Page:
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509th Missile Squadron
Minuteman-2 1.jpg
LGM-30F Minuteman II test launch at Vandenburg AFB, California
Active 1942-1995
Country  United States
Branch  United States Air Force
Type Squadron
Role Intercontinental ballistic missile
Garrison/HQ Whiteman AFB, Missouri
Decorations Streamer PUC Army.PNG
Distinguished Unit Citation
US Air Force Outstanding Unit Award - Stremer.jpg
Air Force Outstanding Unit Award (6x)
509th Missile Squadron emblem 509th Missile Squadron.PNG

Douglas-Long Beach B-17G-30-DL Flying Fortress Serial 43-38116 of the 509th Bomb Squadron.

The 509th Missile Squadron (509 MS) is an inactive United States Air Force unit. It was last assigned to the 351st Missile Group, stationed at Whiteman AFB, Missouri.

The 509 MS was equipped with the LGM-30F Minuteman II Intercontinental ballistic missile (ICBM), with a mission of nuclear deterrence. With the end of the Cold War, the 509th was inactivated on 28 July 1995.

History[edit | edit source]

World War II[edit | edit source]

Activated in late 1942 as a B-17 Flying Fortress heavy bomb squadron, trained under Second Air Force. Deployed to England in the European Theater of Operations (ETO) during April 1943, assigned to VIII Bomber Command as a strategic bombardment squadron. Participated in the air offensive over Nazi Germany and Occupied Europe until German capitulation in May 1945. Personnel demobilized in England and returned to the United States; squadron reassigned to Second Air Force and was programmed to be re-equipped with B-29 Superfortresses for deployment to Pacific Theater. Japanese capitulation led to units inactivation in September 1945, being neither manned or equipped.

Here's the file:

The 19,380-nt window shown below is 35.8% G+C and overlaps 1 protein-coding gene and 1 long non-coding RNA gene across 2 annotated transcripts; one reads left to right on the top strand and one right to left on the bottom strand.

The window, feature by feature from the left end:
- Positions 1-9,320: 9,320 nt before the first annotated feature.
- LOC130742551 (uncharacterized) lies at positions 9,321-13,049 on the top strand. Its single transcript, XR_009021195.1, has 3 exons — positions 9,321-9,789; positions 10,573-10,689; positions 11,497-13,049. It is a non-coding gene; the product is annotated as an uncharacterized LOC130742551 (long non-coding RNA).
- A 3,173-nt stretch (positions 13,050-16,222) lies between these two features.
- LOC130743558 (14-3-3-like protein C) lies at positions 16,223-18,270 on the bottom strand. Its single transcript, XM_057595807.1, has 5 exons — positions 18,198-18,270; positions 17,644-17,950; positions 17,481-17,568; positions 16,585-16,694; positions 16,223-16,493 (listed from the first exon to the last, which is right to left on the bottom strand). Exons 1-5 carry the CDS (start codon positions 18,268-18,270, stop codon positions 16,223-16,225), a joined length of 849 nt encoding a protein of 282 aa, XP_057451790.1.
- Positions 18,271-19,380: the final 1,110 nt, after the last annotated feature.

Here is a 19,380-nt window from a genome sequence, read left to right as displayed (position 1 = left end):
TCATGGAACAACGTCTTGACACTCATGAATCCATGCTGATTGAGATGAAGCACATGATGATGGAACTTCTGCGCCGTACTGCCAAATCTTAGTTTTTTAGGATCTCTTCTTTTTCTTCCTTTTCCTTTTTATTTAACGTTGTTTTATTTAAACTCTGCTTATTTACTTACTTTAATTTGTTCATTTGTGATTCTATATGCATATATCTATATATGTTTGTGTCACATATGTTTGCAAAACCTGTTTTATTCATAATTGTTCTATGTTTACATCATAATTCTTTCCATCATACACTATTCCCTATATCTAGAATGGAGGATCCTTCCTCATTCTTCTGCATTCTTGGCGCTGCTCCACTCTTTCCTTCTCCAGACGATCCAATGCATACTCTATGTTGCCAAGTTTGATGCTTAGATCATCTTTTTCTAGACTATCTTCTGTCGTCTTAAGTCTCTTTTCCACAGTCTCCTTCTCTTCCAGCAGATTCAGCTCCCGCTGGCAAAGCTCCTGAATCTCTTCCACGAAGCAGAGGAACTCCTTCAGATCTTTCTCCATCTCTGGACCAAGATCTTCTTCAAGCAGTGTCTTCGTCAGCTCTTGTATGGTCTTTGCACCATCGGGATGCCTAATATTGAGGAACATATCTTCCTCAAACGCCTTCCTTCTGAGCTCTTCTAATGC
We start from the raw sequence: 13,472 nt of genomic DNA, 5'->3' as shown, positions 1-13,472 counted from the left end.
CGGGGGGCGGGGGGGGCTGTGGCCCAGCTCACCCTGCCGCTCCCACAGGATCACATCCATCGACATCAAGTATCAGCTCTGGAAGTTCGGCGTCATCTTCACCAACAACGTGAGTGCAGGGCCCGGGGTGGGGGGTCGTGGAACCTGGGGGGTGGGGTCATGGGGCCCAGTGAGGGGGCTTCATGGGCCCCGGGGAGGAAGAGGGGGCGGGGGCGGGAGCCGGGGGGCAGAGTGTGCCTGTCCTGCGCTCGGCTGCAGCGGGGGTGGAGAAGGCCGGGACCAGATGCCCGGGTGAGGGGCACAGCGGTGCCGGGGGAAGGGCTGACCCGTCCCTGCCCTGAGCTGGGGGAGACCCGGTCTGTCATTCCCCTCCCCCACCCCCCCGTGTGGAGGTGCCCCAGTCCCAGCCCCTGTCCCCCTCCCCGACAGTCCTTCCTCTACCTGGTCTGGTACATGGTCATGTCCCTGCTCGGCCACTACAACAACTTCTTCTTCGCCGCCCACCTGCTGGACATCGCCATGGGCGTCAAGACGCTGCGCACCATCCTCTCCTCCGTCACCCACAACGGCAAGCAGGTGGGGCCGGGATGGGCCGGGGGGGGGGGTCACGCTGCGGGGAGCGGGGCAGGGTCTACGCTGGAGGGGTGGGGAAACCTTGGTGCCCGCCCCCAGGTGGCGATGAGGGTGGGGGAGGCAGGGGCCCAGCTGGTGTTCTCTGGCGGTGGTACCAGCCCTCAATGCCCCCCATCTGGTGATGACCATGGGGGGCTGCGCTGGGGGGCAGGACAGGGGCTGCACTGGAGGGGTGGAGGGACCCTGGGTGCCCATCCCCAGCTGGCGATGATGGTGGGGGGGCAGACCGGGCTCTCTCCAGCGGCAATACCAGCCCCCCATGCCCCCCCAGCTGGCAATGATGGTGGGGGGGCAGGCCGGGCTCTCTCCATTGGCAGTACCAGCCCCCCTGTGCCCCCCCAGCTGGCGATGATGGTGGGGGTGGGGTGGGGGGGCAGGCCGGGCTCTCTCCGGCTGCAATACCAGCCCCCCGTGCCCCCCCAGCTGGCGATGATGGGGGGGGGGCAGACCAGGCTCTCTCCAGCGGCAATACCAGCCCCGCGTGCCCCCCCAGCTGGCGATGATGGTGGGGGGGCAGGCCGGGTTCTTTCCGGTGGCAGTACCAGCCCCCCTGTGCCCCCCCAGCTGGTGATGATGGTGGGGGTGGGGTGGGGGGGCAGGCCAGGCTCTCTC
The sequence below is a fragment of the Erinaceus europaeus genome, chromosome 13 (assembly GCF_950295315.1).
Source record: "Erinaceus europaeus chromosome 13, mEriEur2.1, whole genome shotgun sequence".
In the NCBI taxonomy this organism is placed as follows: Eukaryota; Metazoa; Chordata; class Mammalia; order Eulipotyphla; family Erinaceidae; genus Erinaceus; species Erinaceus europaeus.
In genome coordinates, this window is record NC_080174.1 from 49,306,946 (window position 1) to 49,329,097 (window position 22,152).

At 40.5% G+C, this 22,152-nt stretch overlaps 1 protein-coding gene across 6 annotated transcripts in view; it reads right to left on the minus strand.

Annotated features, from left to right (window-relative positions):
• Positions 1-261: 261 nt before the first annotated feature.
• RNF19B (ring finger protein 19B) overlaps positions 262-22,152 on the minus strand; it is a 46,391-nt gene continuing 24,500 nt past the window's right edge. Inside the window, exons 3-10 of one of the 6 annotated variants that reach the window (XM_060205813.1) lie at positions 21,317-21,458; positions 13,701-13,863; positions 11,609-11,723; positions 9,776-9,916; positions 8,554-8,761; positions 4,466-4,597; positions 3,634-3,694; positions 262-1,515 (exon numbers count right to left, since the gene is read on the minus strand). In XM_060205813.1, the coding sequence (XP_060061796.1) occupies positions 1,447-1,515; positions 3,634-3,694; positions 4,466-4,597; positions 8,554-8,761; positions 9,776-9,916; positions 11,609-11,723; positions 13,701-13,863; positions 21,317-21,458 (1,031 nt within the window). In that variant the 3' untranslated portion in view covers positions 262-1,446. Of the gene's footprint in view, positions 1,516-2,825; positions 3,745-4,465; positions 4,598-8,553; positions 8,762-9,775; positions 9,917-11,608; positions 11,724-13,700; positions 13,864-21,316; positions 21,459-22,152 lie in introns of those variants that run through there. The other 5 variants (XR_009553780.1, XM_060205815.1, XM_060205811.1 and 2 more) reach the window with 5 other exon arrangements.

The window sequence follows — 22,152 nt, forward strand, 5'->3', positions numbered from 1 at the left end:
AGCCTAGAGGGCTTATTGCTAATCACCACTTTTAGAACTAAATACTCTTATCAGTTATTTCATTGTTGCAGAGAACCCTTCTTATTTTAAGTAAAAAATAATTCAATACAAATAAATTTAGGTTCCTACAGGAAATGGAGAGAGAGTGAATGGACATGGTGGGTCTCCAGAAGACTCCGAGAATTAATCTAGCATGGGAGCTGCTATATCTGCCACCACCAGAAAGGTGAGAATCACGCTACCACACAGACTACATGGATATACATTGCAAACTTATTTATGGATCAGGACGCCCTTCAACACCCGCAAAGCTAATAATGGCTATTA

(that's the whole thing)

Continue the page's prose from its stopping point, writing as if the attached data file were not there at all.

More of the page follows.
Activated in the postwar reserve as a B-29 squadron. Inactivated in 1949 due to budget reductions.

Intercontinental Ballistic Missile Squadron[edit | edit source]

On 9 August 1962 the 509th Strategic Missile Squadron was activated as a SAC LGM-30B Minuteman I intercontinental ballistic missile wing. Activated on 1 May 1963, being made operational on 14 January 1964, with a complement of 50 missiles. Declared combat ready on 10 June 1964. From May 1966 to October 1967, converted to LGM-30F Minuteman II missiles.

With the restructuring of the Air Force and the disestablishment of Strategic Air Command (SAC) in the early 1990s was reassigned to Air Combat Command (ACC) in 1992 and then under Air Force Space Command (AFSPC) in 1993.

Remained on Cold War nuclear alert until in response to President Bush's directive to stand down the Minuteman II. Dissipated launch codes and pin safety control switches at 15 launch control facilities. Deactivation of the entire missile complex ended in the spring of 1995; squadron inactivated on 28 July.

Lineage[edit | edit source]

World War II 509th Bombardment Squadron emblem

  • Constituted 509th Bombardment Squadron (Heavy) on 25 September 1942
Activated on 1 October 1942
Inactivated on 28 August 1945
  • Re-designated 509th Bombardment Squadron (Very Heavy) on 23 September 1947
Activated in the reserve on 15 October 1947
Inactivated on 27 June 1949
  • Re-designated as: 509th Strategic Missile Squadron (ICBM-Minuteman) on 11 Oct 1962
Organized on 1 May 1963
Re-designated as: 509th Missile Squadron on 1 September 1991
Inactivated on 28 July 1995

Assignments[edit | edit source]

ETO Fuselage Code: RQ

Stations[edit | edit source]

Aircraft and missiles[edit | edit source]

509th Missile Squadron Launch Facilities

Missile Alert Facilities (F-J flights, each controlling 10 missiles) are located as follows:
G-01 7.4 mi WxNW of Lowry City MO, 38°11′00″N 093°51′07″W / 38.1833333°N 93.85194°W / 38.1833333; -93.85194 (G-01)
H-01 2.8 mi WxSW of Eldorado Springs MO 37°51′36″N 094°03′59″W / 37.86°N 94.06639°W / 37.86; -94.06639 (H-01)
J-01 4.7 mi NxNW of Rockville MO, 38°08′10″N 094°06′27″W / 38.13611°N 94.1075°W / 38.13611; -94.1075 (J-01)

K-01 xx mi SW of Adrian MO.

L-01 xx mi S of Garden City MO

See also[edit | edit source]

Coordinates: 38°43′49″N 093°32′53″W / 38.73028°N 93.54806°W / 38.73028; -93.54806 (Whiteman AFB)

References[edit | edit source]

 This article incorporates public domain material from the Air Force Historical Research Agency website http://www.afhra.af.mil/.

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